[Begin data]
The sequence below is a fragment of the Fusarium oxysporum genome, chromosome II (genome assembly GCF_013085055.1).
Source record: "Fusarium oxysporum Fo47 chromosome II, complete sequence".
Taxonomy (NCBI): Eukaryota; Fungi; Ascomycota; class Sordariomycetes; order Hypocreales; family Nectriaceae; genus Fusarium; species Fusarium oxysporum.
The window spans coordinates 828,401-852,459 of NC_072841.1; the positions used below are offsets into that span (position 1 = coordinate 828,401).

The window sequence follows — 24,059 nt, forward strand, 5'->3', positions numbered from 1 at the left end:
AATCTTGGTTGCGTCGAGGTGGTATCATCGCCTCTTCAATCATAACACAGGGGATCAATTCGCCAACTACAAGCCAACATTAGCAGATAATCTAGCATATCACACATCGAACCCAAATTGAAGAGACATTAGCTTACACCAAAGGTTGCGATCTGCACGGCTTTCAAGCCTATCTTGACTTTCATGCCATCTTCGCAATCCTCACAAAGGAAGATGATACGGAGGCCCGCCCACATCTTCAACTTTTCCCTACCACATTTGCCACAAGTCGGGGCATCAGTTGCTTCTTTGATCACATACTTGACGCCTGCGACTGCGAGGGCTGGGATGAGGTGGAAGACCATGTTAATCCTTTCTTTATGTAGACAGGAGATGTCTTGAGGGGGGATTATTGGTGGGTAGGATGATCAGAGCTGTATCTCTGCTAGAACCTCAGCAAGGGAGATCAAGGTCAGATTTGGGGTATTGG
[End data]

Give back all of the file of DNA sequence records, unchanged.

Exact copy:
The sequence below is a fragment of the Fusarium oxysporum genome, chromosome II (genome assembly GCF_013085055.1).
Source record: "Fusarium oxysporum Fo47 chromosome II, complete sequence".
Taxonomy (NCBI): Eukaryota; Fungi; Ascomycota; class Sordariomycetes; order Hypocreales; family Nectriaceae; genus Fusarium; species Fusarium oxysporum.
The window spans coordinates 828,401-852,459 of NC_072841.1; the positions used below are offsets into that span (position 1 = coordinate 828,401).

The window sequence follows — 24,059 nt, forward strand, 5'->3', positions numbered from 1 at the left end:
AATCTTGGTTGCGTCGAGGTGGTATCATCGCCTCTTCAATCATAACACAGGGGATCAATTCGCCAACTACAAGCCAACATTAGCAGATAATCTAGCATATCACACATCGAACCCAAATTGAAGAGACATTAGCTTACACCAAAGGTTGCGATCTGCACGGCTTTCAAGCCTATCTTGACTTTCATGCCATCTTCGCAATCCTCACAAAGGAAGATGATACGGAGGCCCGCCCACATCTTCAACTTTTCCCTACCACATTTGCCACAAGTCGGGGCATCAGTTGCTTCTTTGATCACATACTTGACGCCTGCGACTGCGAGGGCTGGGATGAGGTGGAAGACCATGTTAATCCTTTCTTTATGTAGACAGGAGATGTCTTGAGGGGGGATTATTGGTGGGTAGGATGATCAGAGCTGTATCTCTGCTAGAACCTCAGCAAGGGAGATCAAGGTCAGATTTGGGGTATTGG